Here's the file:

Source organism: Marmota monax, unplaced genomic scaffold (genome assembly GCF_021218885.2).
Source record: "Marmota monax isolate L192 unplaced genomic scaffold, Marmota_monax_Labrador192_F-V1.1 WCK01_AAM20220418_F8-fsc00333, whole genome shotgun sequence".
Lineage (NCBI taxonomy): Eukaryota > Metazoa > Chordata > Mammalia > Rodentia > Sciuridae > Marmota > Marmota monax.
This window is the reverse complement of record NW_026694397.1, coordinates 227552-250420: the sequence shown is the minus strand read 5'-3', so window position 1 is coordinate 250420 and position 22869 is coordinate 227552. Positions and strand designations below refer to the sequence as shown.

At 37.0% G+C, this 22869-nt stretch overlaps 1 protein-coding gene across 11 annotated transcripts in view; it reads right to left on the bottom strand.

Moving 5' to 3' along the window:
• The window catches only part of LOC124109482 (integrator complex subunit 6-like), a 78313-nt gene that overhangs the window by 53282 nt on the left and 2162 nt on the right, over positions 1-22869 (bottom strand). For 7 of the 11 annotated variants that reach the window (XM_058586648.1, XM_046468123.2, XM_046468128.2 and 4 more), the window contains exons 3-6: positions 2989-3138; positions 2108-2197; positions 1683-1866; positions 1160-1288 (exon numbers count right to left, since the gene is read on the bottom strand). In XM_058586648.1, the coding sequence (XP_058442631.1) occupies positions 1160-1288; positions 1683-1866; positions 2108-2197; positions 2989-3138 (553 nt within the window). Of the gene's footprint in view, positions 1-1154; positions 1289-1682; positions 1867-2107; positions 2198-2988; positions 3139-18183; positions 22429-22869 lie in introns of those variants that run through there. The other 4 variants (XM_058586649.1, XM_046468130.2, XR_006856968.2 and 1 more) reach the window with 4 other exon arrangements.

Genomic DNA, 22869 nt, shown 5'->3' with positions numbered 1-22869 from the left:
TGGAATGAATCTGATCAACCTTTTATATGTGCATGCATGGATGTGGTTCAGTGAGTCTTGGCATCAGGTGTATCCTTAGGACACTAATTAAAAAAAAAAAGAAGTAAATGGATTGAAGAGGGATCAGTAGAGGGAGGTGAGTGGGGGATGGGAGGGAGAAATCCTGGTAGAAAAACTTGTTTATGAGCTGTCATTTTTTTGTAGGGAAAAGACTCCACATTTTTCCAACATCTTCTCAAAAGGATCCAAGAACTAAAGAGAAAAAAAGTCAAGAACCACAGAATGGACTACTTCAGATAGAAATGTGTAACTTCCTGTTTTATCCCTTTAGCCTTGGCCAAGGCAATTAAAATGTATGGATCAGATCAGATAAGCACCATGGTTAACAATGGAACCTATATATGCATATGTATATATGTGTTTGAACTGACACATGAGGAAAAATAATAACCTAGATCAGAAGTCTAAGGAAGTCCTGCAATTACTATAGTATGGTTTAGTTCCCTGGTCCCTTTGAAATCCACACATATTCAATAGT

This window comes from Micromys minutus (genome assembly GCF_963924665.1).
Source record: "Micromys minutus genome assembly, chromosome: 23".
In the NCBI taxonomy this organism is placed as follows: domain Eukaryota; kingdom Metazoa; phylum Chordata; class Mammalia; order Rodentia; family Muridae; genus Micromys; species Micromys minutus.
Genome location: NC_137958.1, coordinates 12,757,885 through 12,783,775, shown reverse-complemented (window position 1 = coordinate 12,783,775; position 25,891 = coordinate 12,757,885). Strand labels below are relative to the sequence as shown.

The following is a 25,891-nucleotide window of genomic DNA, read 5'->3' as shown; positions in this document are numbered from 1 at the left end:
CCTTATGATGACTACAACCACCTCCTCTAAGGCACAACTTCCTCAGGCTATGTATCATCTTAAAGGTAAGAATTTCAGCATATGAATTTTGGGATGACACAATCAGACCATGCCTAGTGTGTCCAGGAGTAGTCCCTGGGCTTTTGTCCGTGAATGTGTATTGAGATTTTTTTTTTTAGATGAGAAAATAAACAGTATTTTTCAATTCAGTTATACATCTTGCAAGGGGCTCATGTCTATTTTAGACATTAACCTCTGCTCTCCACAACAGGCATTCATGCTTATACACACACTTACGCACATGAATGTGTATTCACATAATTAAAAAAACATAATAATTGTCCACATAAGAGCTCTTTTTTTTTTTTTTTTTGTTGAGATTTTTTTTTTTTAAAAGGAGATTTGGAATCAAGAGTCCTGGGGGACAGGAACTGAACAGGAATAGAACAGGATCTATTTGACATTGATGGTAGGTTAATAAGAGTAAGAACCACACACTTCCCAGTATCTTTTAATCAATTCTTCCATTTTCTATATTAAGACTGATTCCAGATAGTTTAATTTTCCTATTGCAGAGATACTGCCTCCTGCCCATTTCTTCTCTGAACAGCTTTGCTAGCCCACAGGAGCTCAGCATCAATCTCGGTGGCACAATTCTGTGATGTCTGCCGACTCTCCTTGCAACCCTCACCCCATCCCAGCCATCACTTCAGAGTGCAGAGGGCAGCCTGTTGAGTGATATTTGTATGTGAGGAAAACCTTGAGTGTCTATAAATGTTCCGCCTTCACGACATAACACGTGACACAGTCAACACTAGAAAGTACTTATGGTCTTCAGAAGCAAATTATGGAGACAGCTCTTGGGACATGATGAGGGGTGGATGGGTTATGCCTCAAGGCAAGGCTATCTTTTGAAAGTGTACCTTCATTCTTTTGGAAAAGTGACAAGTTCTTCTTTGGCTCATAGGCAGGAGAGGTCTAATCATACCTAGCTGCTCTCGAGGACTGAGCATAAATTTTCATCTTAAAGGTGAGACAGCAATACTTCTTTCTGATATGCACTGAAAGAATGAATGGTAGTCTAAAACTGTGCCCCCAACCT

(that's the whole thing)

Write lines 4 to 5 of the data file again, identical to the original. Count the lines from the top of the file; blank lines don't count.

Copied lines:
This window is the reverse complement of record NW_026694397.1, coordinates 227552-250420: the sequence shown is the minus strand read 5'-3', so window position 1 is coordinate 250420 and position 22869 is coordinate 227552. Positions and strand designations below refer to the sequence as shown.

At 37.0% G+C, this 22869-nt stretch overlaps 1 protein-coding gene across 11 annotated transcripts in view; it reads right to left on the bottom strand.